As far as the Wii U though, the POWER (they're a stripped down POWER7 ISA) cores are not dedicated just to games, they also run the primary OS (the functionality of the Wii U menu and I'm pretty sure also the home screen and other overlay's accessed through that). The ARM core functions primarily as an I/O co-processor (just like it did on both the Wii and the GameCube), but it still needs to be considered because it changes how you deal with peripherals (and it is possible to side-load code to run on it, this is how the GCN/Wii port of Linux works). The third ISA is technically the GPU, which is sufficiently different from desktop (or even XB360/PS3) usage that it needs to be considered independently. Also, there are drastic differences between the design of the CPU in the 360 and the Wii U. The 360 actually used a sub-licensed variant of the CellBE design used in the PS3, just with a different GPU. A CellBE chip consists of a single PPC core with 7 highly specialized co-processors used for specific tasks. The only similarities there are the assembly dialect and the concept of using dedicated co-processors for I/O.

Every peripheral is a distinct piece of hardware to program, regardless of how it's programmed. While the gamepad may not be directly programmable by game developers, it still brings something sufficiently different to the console's design that it impacts development. Secondarily, the complexity of the gamepad is a portion of the issue they have with input latency.

The PS4 CPU runs at a nominal 1.5GHz, with dynamic power management via frequency scaling based on utilization. The XB1 is fixed at 1.2GHz. If we assume regular instruction pipe-lining and other factors being equivalent to the nearest commercially available processor, they should get roughly the same number of instructions per second per Hz, not accounting for the performance improvement inherent in the PS4 and XB1 using 64-bit processors while the Wii U uses 32-bit cores, or the fact that the POWER ISA tends to do better with unpredictable branching and context switching (which are both highly prevalent in video game design). And regardless of this, ISA doesn't matter anywhere near as much when there's this much disparity in processor speed.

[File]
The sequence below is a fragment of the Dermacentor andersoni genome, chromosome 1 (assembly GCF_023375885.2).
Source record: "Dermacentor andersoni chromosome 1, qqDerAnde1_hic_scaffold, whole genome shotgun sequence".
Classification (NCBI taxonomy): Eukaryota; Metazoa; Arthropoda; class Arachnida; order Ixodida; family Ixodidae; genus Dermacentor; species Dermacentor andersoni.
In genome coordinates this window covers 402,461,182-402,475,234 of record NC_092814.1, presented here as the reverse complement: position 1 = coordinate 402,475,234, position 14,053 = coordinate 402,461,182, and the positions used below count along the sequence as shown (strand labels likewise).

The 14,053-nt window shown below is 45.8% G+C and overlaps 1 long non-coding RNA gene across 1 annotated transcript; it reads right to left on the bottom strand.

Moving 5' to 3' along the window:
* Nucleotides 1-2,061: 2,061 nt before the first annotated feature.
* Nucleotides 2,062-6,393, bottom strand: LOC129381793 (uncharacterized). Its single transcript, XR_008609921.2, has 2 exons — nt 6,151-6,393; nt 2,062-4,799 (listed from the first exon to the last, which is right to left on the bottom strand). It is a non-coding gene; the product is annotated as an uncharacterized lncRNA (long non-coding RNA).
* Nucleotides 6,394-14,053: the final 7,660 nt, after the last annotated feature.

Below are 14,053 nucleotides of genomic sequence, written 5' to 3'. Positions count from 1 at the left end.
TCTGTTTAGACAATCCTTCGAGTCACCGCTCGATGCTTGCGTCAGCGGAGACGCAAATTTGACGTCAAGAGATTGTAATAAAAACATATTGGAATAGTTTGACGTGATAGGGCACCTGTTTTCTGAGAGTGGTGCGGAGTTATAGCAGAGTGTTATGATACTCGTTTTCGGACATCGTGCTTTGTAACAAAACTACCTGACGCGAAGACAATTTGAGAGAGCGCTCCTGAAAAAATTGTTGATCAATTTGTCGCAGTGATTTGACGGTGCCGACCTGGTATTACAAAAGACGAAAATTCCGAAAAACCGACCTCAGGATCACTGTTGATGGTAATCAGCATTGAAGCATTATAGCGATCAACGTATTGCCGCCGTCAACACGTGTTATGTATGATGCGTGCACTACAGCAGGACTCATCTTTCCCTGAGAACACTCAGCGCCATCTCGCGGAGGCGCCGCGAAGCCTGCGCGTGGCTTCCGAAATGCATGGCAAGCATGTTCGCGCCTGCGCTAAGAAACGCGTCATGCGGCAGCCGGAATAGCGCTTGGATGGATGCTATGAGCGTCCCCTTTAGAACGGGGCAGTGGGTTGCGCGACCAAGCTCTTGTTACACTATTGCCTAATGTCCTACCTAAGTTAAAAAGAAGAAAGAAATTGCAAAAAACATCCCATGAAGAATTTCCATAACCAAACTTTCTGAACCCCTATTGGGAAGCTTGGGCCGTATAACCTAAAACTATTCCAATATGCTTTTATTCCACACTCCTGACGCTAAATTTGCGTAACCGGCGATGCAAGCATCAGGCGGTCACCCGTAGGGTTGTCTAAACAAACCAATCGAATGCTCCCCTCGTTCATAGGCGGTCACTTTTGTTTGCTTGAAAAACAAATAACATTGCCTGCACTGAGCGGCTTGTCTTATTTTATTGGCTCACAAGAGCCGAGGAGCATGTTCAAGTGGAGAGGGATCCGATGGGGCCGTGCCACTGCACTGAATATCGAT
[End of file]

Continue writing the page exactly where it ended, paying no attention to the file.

Reply Score: 1

RE[5]: not dead by a long shot
by galvanash on Mon 29th Feb 2016 19:11 UTC in reply to "RE[4]: not dead by a long shot"
galvanash Member since:
2006-01-25

As far as the Wii U though, the POWER (they're a stripped down POWER7 ISA)


Not POWER7 at all - PowerPC 750. They just happen to use edram like the POWER7 does.

cores are not dedicated just to games, they also run the primary OS (the functionality of the Wii U menu and I'm pretty sure also the home screen and other overlay's accessed through that).